In order to take the pressure off of the secondary, Perry said he, along with the other six up front, will have to do their part.
“We are going to need to as a front seven do a really good job of stopping the run because if we can’t stop the run, they are not going to have to worry about throwing it to Cooper,” Perry said.
OSU sophomore defensive lineman and unanimous All-American Joey Bosa said Tuesday that while the Alabama offensive line has impressed all season, he is confident in his unit’s ability to perform.
“(They are) big talented guys. Athletic. Big, big dudes,” Bosa said of the Crimson Tide offensive line. “And we haven’t really matched up with someone like this before, this athletic, this big, but like I said yesterday, I don’t think they’ve seen someone‑‑ a D line as consistent as us and as physical as we’re going to be. It’s going to be interesting to see.”
On the flip side of the ball, redshirt-sophomore quarterback Cardale Jones is set to make just his second career start, following his masterful performance in the 2014 Big Ten Championship Game in which he threw for 257 yards and three scores, all to senior wide receiver Devin Smith.
Smith said that despite the pressure that comes with starting in the College Football Playoff semifinal, Jones has been preparing with confidence leading up to the game.
“You can tell that he’s focusing on the look from his drop step and his motion throwing the ball you can really tell he’s a lot focused on that,” Smith said. “But at the same time he’s going in there like he started before and not letting all this get to him.”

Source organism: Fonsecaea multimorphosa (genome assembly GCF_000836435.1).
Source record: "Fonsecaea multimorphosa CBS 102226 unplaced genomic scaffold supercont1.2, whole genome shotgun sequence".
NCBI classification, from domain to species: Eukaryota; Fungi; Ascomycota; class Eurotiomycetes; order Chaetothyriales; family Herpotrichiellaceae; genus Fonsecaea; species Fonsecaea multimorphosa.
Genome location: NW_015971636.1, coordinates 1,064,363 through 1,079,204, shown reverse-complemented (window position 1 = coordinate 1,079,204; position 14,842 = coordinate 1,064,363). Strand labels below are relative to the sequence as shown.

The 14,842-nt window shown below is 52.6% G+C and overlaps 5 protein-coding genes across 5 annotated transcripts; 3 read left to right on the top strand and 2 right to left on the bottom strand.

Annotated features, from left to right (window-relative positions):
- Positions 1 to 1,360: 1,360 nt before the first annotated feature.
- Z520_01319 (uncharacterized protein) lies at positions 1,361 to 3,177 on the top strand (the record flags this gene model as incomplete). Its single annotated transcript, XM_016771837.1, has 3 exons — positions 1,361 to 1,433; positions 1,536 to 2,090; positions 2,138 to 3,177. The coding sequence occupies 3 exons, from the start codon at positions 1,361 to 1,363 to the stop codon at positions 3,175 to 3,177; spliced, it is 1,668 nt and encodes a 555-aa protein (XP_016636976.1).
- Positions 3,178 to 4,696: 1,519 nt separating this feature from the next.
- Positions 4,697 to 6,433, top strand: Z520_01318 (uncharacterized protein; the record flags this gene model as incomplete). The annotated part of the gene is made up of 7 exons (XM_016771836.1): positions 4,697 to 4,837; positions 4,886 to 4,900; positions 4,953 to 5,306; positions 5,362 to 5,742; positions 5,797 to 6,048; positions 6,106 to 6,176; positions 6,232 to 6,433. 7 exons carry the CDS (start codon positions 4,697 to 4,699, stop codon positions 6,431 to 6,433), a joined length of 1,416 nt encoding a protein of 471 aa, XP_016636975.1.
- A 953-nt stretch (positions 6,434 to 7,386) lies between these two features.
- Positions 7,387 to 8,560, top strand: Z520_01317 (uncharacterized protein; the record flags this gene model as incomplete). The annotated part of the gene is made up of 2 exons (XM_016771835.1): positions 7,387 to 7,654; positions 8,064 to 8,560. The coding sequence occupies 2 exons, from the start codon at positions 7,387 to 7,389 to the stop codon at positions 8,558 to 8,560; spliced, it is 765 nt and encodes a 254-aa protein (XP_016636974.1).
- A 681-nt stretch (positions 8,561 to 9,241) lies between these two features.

Jones said Tuesday that while the notoriety he has received has been nice, he acknowledged that the Sugar Bowl is not something he, or his teammates are taking lightly.
“The experience has been unbelievable, but the preparation not just by myself, by my teammates, has been more special and more prepared and more ready than I’ve ever seen since I’ve been here,” Jones said. “So we’re preparing because it’s a one‑game season.”
The defense that Jones is preparing to go up against this season has shown its weaknesses in 2014, as the Crimson Tide are allowing 223.7 yards per game through the air, ranking 58th in the country in that category.
Despite Alabama’s troubles stopping the pass game, Jones said he does not expect for the Crimson Tide to change their identity for just one game.
“They’re not trying to trick you, they’re trying to line up and play football and beat you,” Jones said. “So all that tricking, they don’t need to do that.They have the top guys in the country.”
One of those top guys is Alabama senior linebacker and Springfield, Ohio, native Trey DePriest, who said while he would typically watch multiple games on an opposing quarterback, the Big Ten title game will be a good starting point to prepare for Jones.